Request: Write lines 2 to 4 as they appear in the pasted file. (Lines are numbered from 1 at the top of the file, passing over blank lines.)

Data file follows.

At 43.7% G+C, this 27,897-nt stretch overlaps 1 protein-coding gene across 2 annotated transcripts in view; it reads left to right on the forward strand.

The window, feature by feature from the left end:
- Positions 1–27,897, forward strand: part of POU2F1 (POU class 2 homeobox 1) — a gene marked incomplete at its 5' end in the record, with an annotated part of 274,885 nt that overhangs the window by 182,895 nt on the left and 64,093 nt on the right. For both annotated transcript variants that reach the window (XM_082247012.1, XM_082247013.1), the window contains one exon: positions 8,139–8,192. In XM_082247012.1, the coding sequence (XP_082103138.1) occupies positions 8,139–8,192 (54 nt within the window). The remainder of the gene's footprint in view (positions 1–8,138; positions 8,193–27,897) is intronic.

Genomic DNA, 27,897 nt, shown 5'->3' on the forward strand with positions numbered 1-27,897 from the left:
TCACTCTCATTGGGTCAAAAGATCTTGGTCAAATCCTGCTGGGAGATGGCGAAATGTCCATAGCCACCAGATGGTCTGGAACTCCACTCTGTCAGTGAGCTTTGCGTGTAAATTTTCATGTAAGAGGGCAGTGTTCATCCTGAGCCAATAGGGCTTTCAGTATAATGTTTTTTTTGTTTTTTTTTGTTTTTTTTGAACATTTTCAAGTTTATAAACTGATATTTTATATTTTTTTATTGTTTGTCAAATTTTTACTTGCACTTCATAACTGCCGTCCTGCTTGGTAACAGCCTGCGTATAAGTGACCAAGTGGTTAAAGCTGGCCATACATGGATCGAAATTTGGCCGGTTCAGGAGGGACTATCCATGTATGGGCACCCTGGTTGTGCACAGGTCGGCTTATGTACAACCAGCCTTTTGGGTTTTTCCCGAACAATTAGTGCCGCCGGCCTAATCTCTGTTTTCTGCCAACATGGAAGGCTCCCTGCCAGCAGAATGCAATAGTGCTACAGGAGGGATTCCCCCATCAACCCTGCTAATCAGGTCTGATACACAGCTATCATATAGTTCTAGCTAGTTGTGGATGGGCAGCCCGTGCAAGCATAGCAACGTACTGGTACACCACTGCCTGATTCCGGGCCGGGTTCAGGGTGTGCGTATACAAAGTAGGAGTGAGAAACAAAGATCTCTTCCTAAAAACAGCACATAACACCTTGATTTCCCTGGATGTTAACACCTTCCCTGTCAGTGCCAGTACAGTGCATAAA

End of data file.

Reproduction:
The window, feature by feature from the left end:
- Positions 1–27,897, forward strand: part of POU2F1 (POU class 2 homeobox 1) — a gene marked incomplete at its 5' end in the record, with an annotated part of 274,885 nt that overhangs the window by 182,895 nt on the left and 64,093 nt on the right. For both annotated transcript variants that reach the window (XM_082247012.1, XM_082247013.1), the window contains one exon: positions 8,139–8,192. In XM_082247012.1, the coding sequence (XP_082103138.1) occupies positions 8,139–8,192 (54 nt within the window). The remainder of the gene's footprint in view (positions 1–8,138; positions 8,193–27,897) is intronic.

Genomic DNA, 27,897 nt, shown 5'->3' on the forward strand with positions numbered 1-27,897 from the left: